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The journey towards a smoke-free future
Tobacco Heating System a better alternative for smokers than cigarettes.
by Professor Manuel Peitsch

Smoking is a global problem. Today, there are more than one billion people who smoke, and this number is expected to increase, despite ongoing efforts to discourage non-smokers from starting to smoke and to encourage current smokers to quit.

On a global scale, the number of smokers is stagnant1 and the World Health Organization (WHO) data show that annually on average, only 2.5 per cent of smokers quit. This means that vast majority of smokers continue to smoke.2

Smoking is the leading cause of preventable diseases such as cardiovascular disease, respiratory disease and lung cancer,3 and smokers who quit are more likely to live a healthier and longer life while decreasing the risk of these diseases.4 There is a growing consensus that the harmful chemicals and ultrafine solid particles (small, inhalable particles identified as a cause of diseases such as respiratory disease) that are emitted when tobacco is burned are the main cause of smoking-related diseases.

Burning, or combustion, occurs at temperatures above 400°C and when a smoker puffs on a lit cigarette, the temperature can rise above 800°C at the cigarette tip where the tobacco is burned and creates smoke.5 The smoke of a cigarette contains close to half a trillion ultrafine solid particles and more than 6,000 chemicals. Almost 100 of these chemicals are toxicants that are classified as harmful and potentially harmful constituents (HPHC), including arsenic, benzene, benzo[a]pyrene, carbon monoxide or heavy metals.

Decades of scientific research show that these toxicants as well as the solid particles in cigarette smoke are the main cause of the toxic and carcinogenic effects of smoking. 6 Experts, including the U.S. Surgeon General and the U.K. Royal College of Physicians, agree that nicotine, while addictive and not risk-free, is not the primary cause of smoking-related diseases.7

Designing a smoke-free future

Philip Morris International has embarked on that journey to build a smoke-free future through science and innovation. The guiding principle for this journey is to develop and scientifically assess a portfolio of less harmful products that can reduce the risk of smoking-related diseases compared to continued smoking and constitute acceptable alternatives for adult smokers who would otherwise continue to smoke. It is important to recognise that these products are not risk-free and the best option for smokers is to quit and for non-smokers to never start using nicotine or tobacco products.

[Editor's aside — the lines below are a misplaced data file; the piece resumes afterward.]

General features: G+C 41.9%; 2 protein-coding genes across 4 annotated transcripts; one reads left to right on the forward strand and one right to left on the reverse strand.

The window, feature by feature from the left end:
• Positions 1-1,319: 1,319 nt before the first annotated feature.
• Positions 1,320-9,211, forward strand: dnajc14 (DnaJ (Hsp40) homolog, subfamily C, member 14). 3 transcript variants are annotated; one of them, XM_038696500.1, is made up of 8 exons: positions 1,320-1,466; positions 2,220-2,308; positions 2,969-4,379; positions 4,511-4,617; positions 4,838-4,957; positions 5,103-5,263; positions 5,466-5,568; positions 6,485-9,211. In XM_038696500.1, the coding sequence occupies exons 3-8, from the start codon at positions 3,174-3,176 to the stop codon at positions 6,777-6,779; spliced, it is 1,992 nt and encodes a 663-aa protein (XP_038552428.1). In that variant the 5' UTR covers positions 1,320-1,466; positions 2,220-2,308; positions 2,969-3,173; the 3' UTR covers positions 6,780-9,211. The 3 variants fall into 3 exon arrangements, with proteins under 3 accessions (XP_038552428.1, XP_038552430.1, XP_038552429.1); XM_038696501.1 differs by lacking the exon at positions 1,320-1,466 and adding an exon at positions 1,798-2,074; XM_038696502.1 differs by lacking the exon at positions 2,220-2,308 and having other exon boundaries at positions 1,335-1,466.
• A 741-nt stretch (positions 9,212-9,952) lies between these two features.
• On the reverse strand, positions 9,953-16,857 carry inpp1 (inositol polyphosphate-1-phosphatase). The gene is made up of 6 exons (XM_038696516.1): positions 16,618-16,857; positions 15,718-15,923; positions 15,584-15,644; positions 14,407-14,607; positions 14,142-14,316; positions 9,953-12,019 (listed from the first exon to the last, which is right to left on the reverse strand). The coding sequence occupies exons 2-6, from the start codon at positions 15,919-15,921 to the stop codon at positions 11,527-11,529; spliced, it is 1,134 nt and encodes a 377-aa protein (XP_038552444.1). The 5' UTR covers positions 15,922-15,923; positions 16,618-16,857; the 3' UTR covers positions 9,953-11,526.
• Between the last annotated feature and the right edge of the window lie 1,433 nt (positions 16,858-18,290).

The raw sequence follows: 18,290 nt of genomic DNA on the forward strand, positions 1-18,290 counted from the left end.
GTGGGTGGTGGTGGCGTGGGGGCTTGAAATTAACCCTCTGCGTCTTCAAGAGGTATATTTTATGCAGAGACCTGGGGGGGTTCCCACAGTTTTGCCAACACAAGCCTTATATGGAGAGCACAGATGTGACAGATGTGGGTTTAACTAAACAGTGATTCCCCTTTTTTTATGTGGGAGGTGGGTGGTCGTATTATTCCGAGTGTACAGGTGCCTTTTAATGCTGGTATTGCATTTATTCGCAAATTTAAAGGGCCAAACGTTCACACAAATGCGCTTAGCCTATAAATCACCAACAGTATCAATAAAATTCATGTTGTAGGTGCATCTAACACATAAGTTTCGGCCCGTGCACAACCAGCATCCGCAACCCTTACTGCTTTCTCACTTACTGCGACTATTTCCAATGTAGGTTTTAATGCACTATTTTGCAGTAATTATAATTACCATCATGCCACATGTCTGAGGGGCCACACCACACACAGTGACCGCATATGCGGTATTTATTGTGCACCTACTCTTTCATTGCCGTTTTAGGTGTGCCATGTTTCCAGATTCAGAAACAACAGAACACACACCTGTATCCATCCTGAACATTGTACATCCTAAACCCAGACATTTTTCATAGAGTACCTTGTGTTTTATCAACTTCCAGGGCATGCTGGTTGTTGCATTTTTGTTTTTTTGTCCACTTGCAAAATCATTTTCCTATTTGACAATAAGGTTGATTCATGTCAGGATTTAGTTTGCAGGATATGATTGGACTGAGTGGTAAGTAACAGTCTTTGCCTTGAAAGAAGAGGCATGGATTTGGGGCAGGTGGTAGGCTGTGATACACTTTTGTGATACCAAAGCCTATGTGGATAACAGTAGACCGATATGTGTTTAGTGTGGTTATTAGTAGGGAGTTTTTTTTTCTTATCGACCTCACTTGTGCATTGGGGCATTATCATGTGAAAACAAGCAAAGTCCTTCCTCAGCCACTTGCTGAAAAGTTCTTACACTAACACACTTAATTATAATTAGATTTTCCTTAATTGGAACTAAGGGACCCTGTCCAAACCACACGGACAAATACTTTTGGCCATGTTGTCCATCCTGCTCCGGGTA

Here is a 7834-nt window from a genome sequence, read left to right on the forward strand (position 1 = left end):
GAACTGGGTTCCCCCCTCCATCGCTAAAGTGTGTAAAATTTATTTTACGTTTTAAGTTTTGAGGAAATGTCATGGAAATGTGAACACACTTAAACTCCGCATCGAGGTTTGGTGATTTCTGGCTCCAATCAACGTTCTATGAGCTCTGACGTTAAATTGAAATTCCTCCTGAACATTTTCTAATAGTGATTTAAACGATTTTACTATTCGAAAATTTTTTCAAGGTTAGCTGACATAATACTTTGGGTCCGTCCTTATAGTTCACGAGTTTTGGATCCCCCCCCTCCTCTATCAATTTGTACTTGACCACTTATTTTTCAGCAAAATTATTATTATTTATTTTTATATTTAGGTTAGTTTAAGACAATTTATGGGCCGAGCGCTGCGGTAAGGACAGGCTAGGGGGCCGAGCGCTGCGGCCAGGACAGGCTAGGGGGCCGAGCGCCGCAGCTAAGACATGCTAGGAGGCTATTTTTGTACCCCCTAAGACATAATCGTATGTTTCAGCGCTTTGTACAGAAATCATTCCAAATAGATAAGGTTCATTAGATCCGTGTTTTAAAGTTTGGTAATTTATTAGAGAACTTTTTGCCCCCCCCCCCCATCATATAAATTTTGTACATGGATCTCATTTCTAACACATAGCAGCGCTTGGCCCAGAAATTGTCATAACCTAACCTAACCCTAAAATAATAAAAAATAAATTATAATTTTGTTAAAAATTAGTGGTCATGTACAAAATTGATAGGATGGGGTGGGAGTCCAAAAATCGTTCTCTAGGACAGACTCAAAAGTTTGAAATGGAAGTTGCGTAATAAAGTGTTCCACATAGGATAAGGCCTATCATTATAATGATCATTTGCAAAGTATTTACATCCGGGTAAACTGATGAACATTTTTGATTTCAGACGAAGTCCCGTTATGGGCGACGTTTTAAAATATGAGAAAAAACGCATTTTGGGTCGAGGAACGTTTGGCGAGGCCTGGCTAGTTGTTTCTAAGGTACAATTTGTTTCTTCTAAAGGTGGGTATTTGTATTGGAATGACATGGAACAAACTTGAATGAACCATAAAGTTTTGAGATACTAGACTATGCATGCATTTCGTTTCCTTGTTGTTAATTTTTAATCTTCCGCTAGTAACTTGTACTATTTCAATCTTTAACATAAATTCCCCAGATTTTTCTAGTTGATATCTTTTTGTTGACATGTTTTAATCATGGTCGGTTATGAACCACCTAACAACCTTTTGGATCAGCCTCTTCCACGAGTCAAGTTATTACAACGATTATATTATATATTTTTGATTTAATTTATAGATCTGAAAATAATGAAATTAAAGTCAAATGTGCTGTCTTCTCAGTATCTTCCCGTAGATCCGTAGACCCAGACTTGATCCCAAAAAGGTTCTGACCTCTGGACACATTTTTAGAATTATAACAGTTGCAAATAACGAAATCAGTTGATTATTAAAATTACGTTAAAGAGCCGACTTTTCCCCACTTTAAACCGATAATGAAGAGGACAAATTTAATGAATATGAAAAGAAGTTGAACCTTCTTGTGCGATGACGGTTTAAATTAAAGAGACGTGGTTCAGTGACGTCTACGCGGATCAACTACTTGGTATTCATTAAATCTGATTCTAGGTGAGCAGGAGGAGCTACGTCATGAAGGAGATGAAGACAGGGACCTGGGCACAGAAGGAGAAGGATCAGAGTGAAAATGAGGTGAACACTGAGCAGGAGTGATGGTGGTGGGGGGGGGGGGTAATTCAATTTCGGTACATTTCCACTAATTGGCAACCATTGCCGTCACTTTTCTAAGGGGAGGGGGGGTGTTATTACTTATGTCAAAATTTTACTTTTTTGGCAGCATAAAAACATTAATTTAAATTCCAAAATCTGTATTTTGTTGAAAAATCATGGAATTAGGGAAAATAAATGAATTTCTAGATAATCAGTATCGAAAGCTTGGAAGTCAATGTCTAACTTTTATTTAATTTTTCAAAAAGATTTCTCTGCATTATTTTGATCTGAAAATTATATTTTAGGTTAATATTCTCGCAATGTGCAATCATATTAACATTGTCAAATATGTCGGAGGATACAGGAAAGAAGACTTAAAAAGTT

One example of a smoke free product is the Tobacco Heating System (THS), that heats the tobacco to a maximum temperature of 320°C, below the temperature needed for combustion.

Furthermore, the THS aerosol does not contain ultrafine solid particles. Cigarette smoke, on the other hand, contains more than half a trillion of such ultrafine solid particles per cigarette. The significant reduction in levels of toxicants and the absence of ultrafine solid particles, is due to the absence of combustion. These differences in the composition of cigarette smoke and THS aerosol can easily be made visible by collecting cigarette smoke and THS aerosol on a filter pad (Figure 1).

Lung cancer risk reduction potential of THS

Lung cancer can be induced through chronic exposure to carcinogens and other toxicants in cigarette smoke. Carcinogens contained in cigarette smoke can cause genetic damage that can lead to the loss of normal cellular growth control mechanisms and cell proliferation. Cigarette smoke exposure also causes chronic inflammation, which promotes tumour formation (Balkwill 2001).